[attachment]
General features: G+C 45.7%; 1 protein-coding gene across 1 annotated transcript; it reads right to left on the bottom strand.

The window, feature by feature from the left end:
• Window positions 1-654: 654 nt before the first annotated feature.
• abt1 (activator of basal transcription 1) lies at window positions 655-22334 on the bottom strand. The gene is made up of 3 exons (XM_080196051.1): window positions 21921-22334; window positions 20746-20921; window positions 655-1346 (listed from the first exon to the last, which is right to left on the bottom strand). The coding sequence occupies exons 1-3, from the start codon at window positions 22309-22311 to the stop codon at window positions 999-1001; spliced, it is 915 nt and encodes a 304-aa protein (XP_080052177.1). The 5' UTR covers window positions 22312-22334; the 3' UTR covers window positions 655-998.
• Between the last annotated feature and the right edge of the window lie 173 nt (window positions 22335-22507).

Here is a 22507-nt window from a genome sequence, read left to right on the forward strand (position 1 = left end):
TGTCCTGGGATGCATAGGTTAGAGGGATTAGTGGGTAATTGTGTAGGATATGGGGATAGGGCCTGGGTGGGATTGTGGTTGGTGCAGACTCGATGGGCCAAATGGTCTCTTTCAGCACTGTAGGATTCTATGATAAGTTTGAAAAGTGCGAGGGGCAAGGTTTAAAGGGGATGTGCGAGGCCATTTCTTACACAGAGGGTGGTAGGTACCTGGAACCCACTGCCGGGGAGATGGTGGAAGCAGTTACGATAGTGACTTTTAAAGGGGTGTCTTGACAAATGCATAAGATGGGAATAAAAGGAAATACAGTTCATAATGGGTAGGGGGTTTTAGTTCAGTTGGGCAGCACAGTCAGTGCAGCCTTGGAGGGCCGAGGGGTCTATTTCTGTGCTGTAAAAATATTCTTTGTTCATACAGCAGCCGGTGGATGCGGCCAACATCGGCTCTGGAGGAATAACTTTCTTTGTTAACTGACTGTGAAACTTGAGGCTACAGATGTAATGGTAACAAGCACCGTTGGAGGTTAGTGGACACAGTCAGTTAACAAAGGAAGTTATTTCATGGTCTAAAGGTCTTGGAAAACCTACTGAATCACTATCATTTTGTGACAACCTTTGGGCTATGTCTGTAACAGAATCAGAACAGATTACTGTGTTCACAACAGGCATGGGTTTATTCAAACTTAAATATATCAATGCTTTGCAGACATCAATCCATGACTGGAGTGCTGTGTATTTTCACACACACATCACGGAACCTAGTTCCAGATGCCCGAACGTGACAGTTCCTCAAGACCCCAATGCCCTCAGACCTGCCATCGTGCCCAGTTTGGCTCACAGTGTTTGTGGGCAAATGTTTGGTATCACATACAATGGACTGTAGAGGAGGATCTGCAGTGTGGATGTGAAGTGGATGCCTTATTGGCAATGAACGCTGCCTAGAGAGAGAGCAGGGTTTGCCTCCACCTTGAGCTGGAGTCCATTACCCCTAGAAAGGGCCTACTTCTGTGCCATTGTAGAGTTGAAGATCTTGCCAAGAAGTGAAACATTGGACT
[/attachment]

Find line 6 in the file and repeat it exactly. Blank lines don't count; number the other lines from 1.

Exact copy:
Here is a 22507-nt window from a genome sequence, read left to right on the forward strand (position 1 = left end):